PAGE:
The FFIEC 004 was discontinued as a result of this rule as of December 31, 2006. The total amount of annual burden estimated to be saved as a result of this aspect of the rule is 5,331 hours. The estimated annual cost savings are $239,895. In addition, the last page of the FFIEC 031 and 041 reporting forms (loans to executive officers), which is associated with 12 CFR 215.10, was eliminated as a result of this rule as of December 31, 2006. The total amount of annual burden estimated to be eliminated as a result of this aspect of the rule is 919 hours and there are estimated to be minimal cost savings.

For the FFIEC 004, individual respondent financial information was regarded as confidential under the Freedom of Information Act (5 U.S.C. 552(b)(4), (6) and (8)). However, until the passage of the Act and the issuance of the interim rule, upon request from the public the member bank was required to disclose the name of each executive officer and principal shareholder who, together with related interests, has loans from correspondent banks equal to a minimum of 5 percent of the member bank's capital and surplus, or $500,000, whichever was less. The FFIEC 031 and 041 data on loans to executive officers were not considered confidential.

Five of the six commenters, representing banks and bank trade associations, supported the reduction in reporting burden associated with the interim rule. One individual's comment criticized the interim rule and noted that public reporting is an important device for preventing financial scandals. However, the Federal Reserve believes that the elimination of these reporting requirements is consistent with the letter and spirit of the Act, and will make the reporting changes, as proposed.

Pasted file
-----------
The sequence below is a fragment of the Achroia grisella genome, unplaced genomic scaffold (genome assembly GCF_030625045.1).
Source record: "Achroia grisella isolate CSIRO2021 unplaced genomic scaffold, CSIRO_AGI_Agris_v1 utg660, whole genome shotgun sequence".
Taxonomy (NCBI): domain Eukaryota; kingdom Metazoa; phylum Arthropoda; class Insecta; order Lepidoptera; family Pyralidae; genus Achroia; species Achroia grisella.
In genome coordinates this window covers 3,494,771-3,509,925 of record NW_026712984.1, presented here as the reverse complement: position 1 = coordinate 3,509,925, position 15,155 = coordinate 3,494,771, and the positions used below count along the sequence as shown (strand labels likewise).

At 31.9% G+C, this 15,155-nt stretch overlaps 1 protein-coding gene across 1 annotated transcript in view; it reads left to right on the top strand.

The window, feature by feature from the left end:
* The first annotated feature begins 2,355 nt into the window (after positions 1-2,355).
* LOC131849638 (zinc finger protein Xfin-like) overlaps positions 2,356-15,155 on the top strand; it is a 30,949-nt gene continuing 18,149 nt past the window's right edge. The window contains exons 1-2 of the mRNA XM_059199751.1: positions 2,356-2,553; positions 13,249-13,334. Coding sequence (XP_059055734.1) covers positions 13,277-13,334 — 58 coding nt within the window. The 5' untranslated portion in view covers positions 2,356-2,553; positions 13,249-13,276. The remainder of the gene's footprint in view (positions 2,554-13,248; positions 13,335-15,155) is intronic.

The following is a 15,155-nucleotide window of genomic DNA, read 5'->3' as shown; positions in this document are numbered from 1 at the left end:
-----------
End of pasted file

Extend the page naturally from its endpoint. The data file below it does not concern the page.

The Federal Reserve has a continuing interest in the public's opinions of our collections of information. At any time, comments regarding the burden estimate, or any other aspect of this collection of information, including suggestions for reducing the burden, may be sent to: Secretary, Board of Governors of the Federal Reserve System, 20th and C Streets, NW., Washington, DC 20551; and to the Office of Management and Budget, Paperwork Reduction Project (7100-0034 or 7100-0036), Washington, DC 20503.

Plain Language

Section 722 of the Gramm-Leach-Bliley Act (12 U.S.C. 4809) requires the Board to use “plain language” in all rules published in the Federal Register. The Board has sought to present the final rule in a simple and straightforward manner.

Start List of Subjects

List of Subjects in 12 CFR Part 215

End List of Subjects

Authority and Issuance

Start Amendment Part

For the reasons set out in the preamble, the interim rule published December 11, 2006 (

End Amendment Part Start Signature

By order of the Board of Governors of the Federal Reserve System, May 25, 2007.

Jennifer J. Johnson,

Secretary of the Board.

End Signature End Supplemental Information

Footnotes

5.  Section 106(b)(2) of the BHC Act Amendments applies by its terms to insured banks, mutual savings banks, savings banks, and savings associations.

Back to Citation

7.  71 FR 71472 (Dec. 11, 2006).

Back to Citation

11.  See 12 CFR 215.5(c)(4) and 215.4(b)(2).

Back to Citation

[FR Doc. E7-10402 Filed 5-31-07; 8:45 am]

BILLING CODE 6210-01-P